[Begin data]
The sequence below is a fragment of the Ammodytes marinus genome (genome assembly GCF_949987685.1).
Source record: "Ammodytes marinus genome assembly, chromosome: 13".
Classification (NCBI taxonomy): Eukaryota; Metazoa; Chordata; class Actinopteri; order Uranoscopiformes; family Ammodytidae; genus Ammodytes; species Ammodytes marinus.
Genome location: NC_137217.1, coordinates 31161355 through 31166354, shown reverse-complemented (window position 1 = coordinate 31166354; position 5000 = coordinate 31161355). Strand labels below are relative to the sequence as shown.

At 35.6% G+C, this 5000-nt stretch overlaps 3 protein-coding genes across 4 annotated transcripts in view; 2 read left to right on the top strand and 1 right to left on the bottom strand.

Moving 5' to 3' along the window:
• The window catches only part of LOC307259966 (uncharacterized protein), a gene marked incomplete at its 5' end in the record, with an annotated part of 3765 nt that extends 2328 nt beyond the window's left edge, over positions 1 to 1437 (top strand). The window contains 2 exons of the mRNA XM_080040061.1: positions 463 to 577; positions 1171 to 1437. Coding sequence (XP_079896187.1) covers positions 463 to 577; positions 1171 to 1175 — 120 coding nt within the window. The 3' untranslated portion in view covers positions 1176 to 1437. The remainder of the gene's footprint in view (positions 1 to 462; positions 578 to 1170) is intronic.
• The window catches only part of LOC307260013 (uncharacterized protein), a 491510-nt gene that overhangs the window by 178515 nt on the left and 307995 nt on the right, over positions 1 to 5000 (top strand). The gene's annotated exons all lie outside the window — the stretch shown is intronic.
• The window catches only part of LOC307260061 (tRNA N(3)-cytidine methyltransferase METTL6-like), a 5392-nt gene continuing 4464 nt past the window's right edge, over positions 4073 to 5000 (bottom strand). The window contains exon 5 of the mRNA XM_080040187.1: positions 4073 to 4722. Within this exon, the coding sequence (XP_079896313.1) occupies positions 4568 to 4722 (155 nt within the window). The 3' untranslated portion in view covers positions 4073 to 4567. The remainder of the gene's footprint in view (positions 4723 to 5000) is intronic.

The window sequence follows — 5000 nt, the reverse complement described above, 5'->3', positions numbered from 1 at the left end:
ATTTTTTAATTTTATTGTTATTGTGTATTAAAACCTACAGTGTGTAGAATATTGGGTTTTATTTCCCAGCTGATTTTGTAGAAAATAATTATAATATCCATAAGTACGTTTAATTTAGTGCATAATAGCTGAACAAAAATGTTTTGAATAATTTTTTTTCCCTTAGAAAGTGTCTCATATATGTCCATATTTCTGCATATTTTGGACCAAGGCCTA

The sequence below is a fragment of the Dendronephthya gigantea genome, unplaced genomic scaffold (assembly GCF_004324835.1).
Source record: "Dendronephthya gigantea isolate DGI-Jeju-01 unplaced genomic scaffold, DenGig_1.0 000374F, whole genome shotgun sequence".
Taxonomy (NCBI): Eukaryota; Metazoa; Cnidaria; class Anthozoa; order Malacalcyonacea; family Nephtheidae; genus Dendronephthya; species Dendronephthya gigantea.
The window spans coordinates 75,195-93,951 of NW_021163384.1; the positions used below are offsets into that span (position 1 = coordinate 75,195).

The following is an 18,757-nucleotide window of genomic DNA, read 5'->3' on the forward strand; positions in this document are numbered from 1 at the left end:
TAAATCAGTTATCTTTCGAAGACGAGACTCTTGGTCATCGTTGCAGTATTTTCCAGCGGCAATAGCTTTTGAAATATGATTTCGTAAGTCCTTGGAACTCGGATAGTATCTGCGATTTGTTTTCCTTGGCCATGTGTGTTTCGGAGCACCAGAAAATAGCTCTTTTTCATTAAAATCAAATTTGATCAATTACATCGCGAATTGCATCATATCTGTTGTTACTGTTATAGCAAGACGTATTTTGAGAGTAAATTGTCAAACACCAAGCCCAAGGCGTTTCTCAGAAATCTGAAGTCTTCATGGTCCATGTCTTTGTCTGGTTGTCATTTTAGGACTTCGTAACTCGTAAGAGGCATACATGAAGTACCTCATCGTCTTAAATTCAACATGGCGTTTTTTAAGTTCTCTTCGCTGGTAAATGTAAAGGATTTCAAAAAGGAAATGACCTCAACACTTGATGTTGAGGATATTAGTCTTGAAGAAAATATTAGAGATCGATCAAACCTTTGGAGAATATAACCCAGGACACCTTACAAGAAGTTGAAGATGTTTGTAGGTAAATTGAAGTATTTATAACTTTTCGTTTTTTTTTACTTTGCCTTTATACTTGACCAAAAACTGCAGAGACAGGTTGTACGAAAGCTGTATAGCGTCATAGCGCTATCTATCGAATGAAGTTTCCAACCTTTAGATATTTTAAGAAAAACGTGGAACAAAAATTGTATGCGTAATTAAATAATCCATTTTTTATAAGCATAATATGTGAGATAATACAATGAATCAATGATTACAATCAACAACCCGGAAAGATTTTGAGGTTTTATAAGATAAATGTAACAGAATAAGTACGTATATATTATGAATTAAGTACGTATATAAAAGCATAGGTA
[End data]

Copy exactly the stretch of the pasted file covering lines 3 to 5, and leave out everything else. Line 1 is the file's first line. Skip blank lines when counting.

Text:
Classification (NCBI taxonomy): Eukaryota; Metazoa; Chordata; class Actinopteri; order Uranoscopiformes; family Ammodytidae; genus Ammodytes; species Ammodytes marinus.
Genome location: NC_137217.1, coordinates 31161355 through 31166354, shown reverse-complemented (window position 1 = coordinate 31166354; position 5000 = coordinate 31161355). Strand labels below are relative to the sequence as shown.

At 35.6% G+C, this 5000-nt stretch overlaps 3 protein-coding genes across 4 annotated transcripts in view; 2 read left to right on the top strand and 1 right to left on the bottom strand.